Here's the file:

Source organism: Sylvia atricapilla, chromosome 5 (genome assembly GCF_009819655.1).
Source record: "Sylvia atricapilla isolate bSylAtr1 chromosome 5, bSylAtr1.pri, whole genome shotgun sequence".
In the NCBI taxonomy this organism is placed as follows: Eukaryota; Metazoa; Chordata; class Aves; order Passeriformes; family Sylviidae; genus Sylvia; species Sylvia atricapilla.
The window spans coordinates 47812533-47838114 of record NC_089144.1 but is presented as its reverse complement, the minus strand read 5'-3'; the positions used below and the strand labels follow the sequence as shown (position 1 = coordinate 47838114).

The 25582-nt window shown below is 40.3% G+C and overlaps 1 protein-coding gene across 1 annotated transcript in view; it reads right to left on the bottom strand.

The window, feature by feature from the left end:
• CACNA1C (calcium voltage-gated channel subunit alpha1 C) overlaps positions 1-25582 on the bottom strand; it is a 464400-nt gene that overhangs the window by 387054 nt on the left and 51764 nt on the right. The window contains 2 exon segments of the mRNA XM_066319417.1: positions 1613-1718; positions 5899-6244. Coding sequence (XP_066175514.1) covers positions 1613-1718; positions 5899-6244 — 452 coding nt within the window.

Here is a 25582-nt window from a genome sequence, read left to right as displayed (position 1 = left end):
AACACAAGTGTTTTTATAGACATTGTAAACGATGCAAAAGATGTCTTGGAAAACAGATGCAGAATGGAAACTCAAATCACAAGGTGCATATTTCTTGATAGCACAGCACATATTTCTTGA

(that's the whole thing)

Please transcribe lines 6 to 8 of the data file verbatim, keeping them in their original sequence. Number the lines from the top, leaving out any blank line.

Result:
The window, feature by feature from the left end:
• CACNA1C (calcium voltage-gated channel subunit alpha1 C) overlaps positions 1-25582 on the bottom strand; it is a 464400-nt gene that overhangs the window by 387054 nt on the left and 51764 nt on the right. The window contains 2 exon segments of the mRNA XM_066319417.1: positions 1613-1718; positions 5899-6244. Coding sequence (XP_066175514.1) covers positions 1613-1718; positions 5899-6244 — 452 coding nt within the window.

Here is a 25582-nt window from a genome sequence, read left to right as displayed (position 1 = left end):